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College students take ‘educational tour’ of cannabis farm

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Their field trip comes just days after President Joe Biden announced he’s pardoning people convicted of possessing small amounts of marijuana.

OTSEGO, Minn. — At first glance, it looks like a regular Minnesota farm. But NorthStar Hemp is one of only a couple hundred farms statewide that can legally grow cannabis.

Monday, as some of the final crops were harvested before winter, a group of Macalester College students got a close look at the plants and the CBD products they become. Junior Ishan Rayen also got to experience what it’s like to chop down a sturdy hemp bush.

“I felt like this would be a great opportunity for me to come out and learn what’s going on behind the scenes instead of just the narratives being told,” he said.

The students went on the field trip not through school but with Aeterna Media, a creative marketing agency in the Twin Cities.

“We’re not endorsing legalizing marijuana,” Aeterna founder Tayo Daniel said. “We’re working with youth to educate them. That’s what we do at Aeterna Media with all different types of topics. You know, from graphic design to NFTs to crypto market. I mean, these are all innovative new industries that are really starting to take over everyday life so we want to make sure the youth … understand the risk and rewards in this type of industry.”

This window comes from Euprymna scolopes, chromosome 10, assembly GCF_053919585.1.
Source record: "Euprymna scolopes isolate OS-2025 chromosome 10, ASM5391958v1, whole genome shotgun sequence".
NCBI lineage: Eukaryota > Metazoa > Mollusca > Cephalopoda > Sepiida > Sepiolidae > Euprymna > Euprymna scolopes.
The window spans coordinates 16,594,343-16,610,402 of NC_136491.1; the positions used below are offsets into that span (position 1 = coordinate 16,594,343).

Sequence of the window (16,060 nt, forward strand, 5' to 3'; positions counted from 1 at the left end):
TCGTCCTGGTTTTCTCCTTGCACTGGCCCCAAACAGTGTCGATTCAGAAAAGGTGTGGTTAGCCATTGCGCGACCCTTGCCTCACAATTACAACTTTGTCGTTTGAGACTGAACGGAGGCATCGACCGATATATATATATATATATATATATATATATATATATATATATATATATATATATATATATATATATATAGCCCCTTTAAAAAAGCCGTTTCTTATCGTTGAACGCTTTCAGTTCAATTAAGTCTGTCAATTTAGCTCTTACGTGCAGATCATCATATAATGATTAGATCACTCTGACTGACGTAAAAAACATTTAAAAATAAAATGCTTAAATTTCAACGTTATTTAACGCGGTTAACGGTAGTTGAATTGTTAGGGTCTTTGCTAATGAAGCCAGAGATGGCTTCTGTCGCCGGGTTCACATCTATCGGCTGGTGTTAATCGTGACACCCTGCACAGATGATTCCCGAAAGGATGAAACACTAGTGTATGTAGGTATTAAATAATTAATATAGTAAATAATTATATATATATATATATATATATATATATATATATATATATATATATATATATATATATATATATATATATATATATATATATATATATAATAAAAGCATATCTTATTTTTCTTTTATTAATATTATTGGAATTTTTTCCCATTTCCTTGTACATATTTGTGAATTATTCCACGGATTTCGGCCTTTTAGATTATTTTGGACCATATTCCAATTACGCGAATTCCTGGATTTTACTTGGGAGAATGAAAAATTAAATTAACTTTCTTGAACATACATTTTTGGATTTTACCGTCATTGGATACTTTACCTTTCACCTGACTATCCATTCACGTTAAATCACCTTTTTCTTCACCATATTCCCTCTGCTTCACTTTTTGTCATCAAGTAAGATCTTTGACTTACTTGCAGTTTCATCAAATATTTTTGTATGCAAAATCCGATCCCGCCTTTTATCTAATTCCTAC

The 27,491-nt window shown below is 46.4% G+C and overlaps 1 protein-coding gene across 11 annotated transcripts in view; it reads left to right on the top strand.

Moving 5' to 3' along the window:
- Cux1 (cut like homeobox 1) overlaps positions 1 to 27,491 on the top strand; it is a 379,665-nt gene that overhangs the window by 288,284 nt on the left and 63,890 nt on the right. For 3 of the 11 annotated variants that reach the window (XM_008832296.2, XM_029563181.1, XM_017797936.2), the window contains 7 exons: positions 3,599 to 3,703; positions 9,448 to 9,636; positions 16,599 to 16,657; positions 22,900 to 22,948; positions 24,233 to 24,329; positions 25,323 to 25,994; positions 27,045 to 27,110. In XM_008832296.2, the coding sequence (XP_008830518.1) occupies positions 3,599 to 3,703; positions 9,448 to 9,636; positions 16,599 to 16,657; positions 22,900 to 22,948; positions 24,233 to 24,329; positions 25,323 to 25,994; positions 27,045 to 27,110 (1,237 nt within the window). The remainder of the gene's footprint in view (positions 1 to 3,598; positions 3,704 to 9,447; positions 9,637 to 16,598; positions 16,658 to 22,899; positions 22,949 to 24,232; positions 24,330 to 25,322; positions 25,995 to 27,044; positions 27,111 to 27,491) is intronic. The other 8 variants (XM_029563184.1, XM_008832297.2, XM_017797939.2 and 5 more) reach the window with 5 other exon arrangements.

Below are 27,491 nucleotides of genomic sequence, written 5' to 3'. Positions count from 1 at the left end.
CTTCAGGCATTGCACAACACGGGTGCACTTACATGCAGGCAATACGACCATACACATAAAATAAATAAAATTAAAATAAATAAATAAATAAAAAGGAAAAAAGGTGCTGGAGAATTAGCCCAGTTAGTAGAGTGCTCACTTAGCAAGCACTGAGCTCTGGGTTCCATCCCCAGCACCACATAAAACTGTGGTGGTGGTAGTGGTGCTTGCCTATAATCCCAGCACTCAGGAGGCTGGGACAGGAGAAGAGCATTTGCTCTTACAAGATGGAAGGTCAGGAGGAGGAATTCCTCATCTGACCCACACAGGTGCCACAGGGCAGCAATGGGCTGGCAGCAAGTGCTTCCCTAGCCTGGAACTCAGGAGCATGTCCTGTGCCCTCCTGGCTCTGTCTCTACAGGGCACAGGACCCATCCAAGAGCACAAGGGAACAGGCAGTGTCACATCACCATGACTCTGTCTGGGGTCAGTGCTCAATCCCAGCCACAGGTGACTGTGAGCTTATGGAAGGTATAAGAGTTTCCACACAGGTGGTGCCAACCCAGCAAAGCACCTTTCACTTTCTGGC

Aeterna CEO Will Preble said the goal of giving students a firsthand look at the cannabis farm was to get them thinking about the economic impacts of the industry, like job creation.

“How they’re thinking about the development of our business industry around THC,” Preble explained, “tax benefits.”

“So what better way to do that than to go speak to the experts themselves?” Tayo added.

Ben Lipkin and Neil Hultgren started the farm in 2019.

“We love having people up to the farm, especially the younger generation,” Lipkin said. “Our biggest thing is educating the community. We know there’s a huge disconnect and stigma over the words THC. We want to educate people on the words CBD.”

Perhaps the Star Tribune put it best: “Minnesota’s cannabis industry is going through an awkward phase.” The state legalized THC edibles and drinks last summer without targeted taxation or funding for enforcement. The Legislature will likely take on such issues next year, with a new makeup of lawmakers following November’s election. 

For Rayen, who’s double majoring in physics and economics, says he now feels better prepared to vote.

“It was a fully new side that I’m seeing because of this, especially just seeing how organic it is,” he said. “It definitely changed my outlook.”

Educational tours of the NorthStar Hemp farm are now over for the season, but will be back in August next year.

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